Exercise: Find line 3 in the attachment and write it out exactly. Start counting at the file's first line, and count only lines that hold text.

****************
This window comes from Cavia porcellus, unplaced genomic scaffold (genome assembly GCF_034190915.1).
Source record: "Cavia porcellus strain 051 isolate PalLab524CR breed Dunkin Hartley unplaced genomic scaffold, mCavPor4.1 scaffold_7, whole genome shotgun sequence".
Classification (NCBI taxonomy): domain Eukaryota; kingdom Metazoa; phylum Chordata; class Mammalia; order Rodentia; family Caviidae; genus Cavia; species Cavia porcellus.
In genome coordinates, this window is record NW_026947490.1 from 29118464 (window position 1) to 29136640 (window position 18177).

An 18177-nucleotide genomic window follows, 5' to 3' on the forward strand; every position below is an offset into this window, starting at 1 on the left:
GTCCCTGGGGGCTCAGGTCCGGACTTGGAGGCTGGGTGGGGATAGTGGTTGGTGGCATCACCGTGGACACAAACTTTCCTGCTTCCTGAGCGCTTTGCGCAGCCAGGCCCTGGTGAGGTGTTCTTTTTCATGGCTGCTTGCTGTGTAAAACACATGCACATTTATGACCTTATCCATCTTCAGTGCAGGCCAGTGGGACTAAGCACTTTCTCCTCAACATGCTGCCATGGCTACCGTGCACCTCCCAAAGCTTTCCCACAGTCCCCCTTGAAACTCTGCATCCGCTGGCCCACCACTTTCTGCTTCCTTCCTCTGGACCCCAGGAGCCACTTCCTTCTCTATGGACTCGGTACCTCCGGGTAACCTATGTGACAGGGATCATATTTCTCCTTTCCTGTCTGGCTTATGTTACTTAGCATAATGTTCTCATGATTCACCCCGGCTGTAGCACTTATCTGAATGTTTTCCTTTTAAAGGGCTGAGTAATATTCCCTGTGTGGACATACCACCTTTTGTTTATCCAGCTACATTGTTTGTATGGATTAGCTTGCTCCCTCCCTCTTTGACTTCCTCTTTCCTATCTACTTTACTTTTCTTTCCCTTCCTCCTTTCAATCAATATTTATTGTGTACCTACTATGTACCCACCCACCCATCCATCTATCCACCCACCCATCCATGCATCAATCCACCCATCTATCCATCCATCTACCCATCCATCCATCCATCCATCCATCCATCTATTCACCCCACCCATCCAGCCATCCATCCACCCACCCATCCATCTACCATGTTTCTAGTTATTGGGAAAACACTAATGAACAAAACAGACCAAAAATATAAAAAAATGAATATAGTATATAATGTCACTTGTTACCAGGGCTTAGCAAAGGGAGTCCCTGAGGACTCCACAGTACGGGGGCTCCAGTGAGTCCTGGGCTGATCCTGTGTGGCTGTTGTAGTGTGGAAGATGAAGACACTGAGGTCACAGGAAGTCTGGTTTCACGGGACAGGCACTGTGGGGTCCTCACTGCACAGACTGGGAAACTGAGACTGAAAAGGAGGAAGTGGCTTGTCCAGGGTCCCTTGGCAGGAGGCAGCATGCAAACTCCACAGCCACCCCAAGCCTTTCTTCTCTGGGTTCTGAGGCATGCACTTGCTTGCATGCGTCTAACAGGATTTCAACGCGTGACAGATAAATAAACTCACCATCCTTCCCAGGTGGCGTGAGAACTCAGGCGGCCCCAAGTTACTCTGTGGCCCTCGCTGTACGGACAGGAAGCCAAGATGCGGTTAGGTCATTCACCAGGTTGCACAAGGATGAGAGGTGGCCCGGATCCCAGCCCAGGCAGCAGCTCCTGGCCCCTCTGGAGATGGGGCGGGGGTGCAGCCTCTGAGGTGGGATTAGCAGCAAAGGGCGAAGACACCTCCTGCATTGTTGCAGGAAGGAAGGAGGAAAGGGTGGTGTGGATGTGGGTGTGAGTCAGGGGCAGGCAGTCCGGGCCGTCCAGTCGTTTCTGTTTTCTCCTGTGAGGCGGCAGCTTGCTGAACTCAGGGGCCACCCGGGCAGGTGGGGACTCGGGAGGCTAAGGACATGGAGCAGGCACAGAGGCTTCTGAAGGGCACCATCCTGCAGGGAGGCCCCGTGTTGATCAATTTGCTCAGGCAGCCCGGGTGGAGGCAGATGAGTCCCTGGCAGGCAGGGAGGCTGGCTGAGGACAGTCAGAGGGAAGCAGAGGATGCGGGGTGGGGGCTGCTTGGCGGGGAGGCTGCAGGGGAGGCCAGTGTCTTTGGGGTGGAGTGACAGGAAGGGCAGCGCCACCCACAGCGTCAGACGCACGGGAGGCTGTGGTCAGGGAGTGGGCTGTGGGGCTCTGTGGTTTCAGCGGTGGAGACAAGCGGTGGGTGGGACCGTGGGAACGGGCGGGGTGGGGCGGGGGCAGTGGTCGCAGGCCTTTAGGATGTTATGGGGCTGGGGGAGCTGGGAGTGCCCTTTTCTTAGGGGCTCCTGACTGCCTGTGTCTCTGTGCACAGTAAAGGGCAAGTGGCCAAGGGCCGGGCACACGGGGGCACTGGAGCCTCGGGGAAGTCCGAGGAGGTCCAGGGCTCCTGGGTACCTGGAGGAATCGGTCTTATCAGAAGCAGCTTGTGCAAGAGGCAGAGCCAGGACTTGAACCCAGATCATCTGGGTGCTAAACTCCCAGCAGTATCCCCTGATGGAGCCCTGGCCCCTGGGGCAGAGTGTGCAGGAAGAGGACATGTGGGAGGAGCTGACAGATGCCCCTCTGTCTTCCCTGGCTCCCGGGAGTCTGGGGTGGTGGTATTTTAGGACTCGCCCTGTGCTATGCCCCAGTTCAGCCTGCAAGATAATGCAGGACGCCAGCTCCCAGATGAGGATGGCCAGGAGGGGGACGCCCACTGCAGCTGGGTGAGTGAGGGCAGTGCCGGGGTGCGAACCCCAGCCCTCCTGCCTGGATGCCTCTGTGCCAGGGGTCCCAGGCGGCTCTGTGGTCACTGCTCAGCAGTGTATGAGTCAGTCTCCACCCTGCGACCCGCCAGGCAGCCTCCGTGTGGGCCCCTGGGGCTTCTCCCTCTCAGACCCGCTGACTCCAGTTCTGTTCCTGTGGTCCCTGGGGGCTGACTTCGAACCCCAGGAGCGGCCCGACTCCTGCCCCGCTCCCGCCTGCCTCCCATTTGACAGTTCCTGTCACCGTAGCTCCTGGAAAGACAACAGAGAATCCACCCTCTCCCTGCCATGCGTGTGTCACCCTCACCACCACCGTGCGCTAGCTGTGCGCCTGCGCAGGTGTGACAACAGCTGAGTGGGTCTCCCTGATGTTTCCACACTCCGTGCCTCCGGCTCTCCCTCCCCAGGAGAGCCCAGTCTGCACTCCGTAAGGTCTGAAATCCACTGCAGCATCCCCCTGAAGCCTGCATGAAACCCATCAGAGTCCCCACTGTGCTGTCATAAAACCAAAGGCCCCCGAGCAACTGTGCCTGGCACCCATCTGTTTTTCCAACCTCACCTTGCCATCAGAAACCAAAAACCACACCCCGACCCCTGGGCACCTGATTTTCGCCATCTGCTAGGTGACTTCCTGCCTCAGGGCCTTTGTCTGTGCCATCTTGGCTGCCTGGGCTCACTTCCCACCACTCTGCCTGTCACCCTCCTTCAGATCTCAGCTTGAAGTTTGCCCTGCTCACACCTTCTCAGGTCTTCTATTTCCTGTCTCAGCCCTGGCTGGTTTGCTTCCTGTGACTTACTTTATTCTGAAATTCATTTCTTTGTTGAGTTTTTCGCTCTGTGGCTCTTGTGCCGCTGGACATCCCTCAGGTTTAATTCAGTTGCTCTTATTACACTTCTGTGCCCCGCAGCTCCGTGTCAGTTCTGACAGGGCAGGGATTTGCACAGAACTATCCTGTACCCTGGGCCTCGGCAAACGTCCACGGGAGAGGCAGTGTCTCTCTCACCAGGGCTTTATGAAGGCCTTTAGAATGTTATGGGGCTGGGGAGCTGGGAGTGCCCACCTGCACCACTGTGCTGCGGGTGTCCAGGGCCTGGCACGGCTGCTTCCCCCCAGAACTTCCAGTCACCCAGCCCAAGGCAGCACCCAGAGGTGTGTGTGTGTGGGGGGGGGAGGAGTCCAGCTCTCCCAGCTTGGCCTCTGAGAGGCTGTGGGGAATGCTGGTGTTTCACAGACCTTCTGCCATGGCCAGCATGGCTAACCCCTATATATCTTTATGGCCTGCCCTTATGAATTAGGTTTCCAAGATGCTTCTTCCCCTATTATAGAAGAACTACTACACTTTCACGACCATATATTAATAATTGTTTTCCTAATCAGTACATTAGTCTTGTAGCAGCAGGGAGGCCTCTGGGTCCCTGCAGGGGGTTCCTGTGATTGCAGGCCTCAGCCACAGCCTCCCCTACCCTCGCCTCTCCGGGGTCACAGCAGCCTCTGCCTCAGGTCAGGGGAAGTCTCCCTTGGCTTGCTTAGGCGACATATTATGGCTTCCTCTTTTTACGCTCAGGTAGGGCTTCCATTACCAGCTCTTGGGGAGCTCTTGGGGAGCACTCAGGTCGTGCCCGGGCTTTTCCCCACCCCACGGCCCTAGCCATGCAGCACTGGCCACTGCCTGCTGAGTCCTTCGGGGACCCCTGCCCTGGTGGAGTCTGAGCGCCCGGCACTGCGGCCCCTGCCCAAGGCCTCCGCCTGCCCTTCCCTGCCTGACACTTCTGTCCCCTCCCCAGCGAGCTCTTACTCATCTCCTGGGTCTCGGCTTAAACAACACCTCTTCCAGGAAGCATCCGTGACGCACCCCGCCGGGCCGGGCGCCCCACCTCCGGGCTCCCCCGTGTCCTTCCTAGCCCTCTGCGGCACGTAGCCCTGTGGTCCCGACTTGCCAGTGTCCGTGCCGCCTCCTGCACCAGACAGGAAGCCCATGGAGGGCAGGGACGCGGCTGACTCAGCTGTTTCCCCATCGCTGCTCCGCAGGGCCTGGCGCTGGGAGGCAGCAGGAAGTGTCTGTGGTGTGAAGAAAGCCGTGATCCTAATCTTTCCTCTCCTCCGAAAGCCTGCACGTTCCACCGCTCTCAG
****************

Classification (NCBI taxonomy): domain Eukaryota; kingdom Metazoa; phylum Chordata; class Mammalia; order Rodentia; family Caviidae; genus Cavia; species Cavia porcellus.